The world has been watching agog as the mysterious affair of Orlando Figes has unfolded before our barely believing eyes. We now know the whole sordid truth. A tale of academic bitchiness that sickens the heart. The short version is that Orlando Figes, a leading historian of 20th Century Russia, has been posting damning reviews of his rivals online anonymously, while lauding his own work. When caught out, at first he tried to use his substantial personal fortune to hire lawyers to sue his accusers. Then he tried to blame his wife. But now the truth is out. He is now known as Filthy Figes.
I think the reason that we all find this story so fascinating is that all of us have a little of the Filthy Figes in us. Okay we feel the temptation but we somehow resist it. But like Gollum, Figes has gone down the path we have avoided. It is also see easy to understand. I am sure what Goldmann Sachs got up to was very bad, but I have only the haziest notion of what it is they are supposed to have done and no concept of what was going through the minds of the bankers involved. But slagging someone off behind their back thinking I wouldn’t get caught? Er yeah, I can sort of relate to that.
Still, History Books Review readers can rest assured that I at any rate review books honestly. And I don’t write any, so you can be sure I am not biased.
(Thanks to Wikipedia for the image of Caracalla and Geta 1907 by Lawrence Alma-Tadema)
Mothers like their children to do well, and jobs don’t come much better than being emperor of Rome. Both Julia Damna’s sons became emperor. It would have been perfect if only they hadn’t been emperor at the same time. Or if they hadn’t hated each other.
It is very hard to see what Severus was thinking when he gave them both full and independent power. This wouldn’t have worked particularly well with two brothers been filled with fraternal love. With a pair of fighting cocks it was obviously going to end badly. The only question was how badly and when. The answer was very and soon.
They demonstrated their animosity from the start. On their journey back to Rome following their father’s death, they never ate together or stayed in the same house – and they continually attempted to kill each other. In Rome they divided the palace, posting guards at all the joining doors. The only point of contact between them was their mother. The idea was hatched of simply dividing the empire between them. This was hardly a solution. War between the two halves would be inevitable. But even so the plans were drawn up in some detail.
It was certainly not a popular idea with the Romans. To see an empire built up over such a long time with so much effort and blood split to accommodate a pair of childish overindulged princes must have been seen as a crazy notion. It was a crazy notion. Over the centuries the empire had developed into a tightly interlocked economic system with extensive trade. In desperation Julia held a meeting to try and resolve the brothers’ differences.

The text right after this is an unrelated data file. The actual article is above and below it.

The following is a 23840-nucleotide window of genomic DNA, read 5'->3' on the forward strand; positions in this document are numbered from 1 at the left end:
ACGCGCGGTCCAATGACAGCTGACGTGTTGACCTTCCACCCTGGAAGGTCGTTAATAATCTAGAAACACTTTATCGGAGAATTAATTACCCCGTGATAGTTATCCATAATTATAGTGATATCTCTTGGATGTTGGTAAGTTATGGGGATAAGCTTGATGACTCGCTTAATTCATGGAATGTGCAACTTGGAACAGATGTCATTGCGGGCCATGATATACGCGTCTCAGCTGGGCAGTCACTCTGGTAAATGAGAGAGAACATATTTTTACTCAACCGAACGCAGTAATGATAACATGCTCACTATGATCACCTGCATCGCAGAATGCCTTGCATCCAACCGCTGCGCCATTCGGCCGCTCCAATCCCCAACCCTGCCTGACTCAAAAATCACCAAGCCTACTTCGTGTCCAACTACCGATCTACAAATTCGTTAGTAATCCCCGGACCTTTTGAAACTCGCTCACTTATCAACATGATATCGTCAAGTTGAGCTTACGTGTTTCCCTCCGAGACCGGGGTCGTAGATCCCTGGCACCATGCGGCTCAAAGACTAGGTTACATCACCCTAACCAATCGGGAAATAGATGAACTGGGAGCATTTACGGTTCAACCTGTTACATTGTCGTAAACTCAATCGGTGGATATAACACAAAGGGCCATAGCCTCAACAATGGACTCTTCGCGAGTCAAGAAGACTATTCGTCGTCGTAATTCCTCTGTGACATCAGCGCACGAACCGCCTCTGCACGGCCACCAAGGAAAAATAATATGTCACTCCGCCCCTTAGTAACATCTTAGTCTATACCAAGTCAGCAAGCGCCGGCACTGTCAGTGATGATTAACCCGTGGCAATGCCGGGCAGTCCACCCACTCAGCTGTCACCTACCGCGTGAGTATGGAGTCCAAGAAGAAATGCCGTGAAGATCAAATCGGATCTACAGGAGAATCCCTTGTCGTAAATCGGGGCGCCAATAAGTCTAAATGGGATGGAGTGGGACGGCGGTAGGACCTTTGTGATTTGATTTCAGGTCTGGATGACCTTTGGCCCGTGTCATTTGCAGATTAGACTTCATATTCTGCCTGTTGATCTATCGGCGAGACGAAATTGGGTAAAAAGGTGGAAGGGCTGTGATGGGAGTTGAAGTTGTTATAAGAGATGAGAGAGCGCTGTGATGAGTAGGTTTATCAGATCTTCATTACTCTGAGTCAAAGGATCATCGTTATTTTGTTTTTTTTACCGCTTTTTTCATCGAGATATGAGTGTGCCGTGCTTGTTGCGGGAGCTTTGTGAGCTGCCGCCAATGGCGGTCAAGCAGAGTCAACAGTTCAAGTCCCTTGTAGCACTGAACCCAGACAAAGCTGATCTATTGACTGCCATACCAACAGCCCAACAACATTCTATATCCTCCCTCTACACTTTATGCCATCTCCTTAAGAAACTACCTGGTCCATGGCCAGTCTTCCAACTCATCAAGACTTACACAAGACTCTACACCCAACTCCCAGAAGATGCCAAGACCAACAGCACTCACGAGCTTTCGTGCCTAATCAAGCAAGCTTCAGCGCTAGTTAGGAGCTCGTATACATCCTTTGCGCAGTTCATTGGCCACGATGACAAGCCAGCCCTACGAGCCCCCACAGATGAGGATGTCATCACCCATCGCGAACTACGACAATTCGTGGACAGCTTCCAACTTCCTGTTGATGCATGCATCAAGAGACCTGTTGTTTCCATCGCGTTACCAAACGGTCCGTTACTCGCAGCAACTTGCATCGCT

And a resolution, of sorts, was indeed reached. Caracalla sneaked in some centurions. Once the meeting started, they appeared and killed the unfortunate Geta, despite his mother’s spirited attempt to defend him. She piled into the fray with such gusto that her hand was cut in the struggle. Caracalla then rushed to the Praetorian camp and claimed that it was he that had barely escaped from an attempt on his life perpetrated by Geta.
Geta had been the more popular brother with the troops. To win over their loyalty Caracalla handed over an immense donative comprising virtually the entire accumulated treasure of his father’s reign. Hard cash is one way of making sure people don’t give you any trouble. Another is violence. Some 20,000 of Geta’s supporters were killed in a ferocious purge of those Caracalla rightly or wrongly did not trust.
Even his mother felt the rage of Caracalla. On finding her weeping for her dead son, Caracalla ordered her to stop on pain of death. Some of her female entourage who had been joining her in her lamentations were killed instantly, including the last surviving daughter of Marcus Aurelius. A gruesome episode.
And the deaths continued taking in one of the most trusted servants of Severus. Papinian still held the post of Praetorian Prefect that Severus had appointed him to. Caracalla ordered him to come up with a justification for the killing of Geta. Papinian, who must have known the character of Caracalla well, refused. He was killed. To his fame as a lawyer and his success as a politician, he added the rare distinction of showing himself to be a man who valued his honour above his life. Such men are rare enough in any era, but they will find them to be very thin on the ground as we watch the fabric of the empire disintegrate over the coming chapters.